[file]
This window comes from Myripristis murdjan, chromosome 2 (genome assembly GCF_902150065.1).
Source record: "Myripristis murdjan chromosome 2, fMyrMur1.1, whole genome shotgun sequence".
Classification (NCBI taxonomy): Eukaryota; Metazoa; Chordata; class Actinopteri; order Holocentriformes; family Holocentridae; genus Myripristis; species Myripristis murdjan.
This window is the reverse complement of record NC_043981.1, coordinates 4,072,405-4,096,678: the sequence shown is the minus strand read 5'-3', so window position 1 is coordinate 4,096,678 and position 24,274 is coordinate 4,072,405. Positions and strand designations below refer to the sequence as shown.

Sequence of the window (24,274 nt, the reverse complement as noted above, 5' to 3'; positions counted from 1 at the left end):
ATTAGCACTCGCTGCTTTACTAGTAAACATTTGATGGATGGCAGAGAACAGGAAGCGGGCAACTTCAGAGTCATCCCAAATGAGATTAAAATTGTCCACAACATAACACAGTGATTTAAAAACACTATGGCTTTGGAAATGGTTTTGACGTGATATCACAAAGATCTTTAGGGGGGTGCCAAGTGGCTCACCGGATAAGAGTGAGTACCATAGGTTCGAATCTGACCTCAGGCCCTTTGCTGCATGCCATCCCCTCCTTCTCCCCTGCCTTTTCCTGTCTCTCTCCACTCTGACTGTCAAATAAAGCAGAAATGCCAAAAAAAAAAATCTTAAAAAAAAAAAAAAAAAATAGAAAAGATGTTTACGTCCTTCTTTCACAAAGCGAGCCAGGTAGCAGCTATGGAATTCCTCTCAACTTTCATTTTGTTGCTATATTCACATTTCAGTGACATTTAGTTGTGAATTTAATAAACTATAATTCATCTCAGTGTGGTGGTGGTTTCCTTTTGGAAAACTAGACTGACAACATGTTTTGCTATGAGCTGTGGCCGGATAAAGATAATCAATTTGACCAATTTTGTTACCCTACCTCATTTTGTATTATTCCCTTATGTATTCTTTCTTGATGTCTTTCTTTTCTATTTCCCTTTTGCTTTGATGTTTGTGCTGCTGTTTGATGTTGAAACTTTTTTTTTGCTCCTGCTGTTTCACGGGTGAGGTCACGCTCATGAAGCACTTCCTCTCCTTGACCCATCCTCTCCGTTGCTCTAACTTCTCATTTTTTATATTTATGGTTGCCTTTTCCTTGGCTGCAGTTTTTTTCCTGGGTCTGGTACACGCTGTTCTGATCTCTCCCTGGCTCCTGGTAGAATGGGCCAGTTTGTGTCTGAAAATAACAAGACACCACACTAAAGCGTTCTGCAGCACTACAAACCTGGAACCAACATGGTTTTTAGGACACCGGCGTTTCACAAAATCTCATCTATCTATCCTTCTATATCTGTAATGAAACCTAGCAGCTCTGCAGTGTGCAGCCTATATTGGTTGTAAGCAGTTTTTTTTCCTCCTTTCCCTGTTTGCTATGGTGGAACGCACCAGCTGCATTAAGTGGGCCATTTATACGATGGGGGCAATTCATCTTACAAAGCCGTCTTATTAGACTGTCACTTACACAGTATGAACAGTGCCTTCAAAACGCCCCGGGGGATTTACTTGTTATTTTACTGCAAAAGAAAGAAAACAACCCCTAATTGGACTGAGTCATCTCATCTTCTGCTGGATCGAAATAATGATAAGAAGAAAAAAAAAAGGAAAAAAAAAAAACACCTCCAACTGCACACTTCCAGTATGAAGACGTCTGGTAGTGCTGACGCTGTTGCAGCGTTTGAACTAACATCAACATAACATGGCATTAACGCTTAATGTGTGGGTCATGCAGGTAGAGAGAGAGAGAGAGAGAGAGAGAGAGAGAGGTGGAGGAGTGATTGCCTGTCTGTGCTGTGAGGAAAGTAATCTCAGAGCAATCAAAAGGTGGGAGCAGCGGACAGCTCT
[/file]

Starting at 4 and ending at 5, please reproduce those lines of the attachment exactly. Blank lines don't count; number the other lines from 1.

This window is the reverse complement of record NC_043981.1, coordinates 4,072,405-4,096,678: the sequence shown is the minus strand read 5'-3', so window position 1 is coordinate 4,096,678 and position 24,274 is coordinate 4,072,405. Positions and strand designations below refer to the sequence as shown.

Sequence of the window (24,274 nt, the reverse complement as noted above, 5' to 3'; positions counted from 1 at the left end):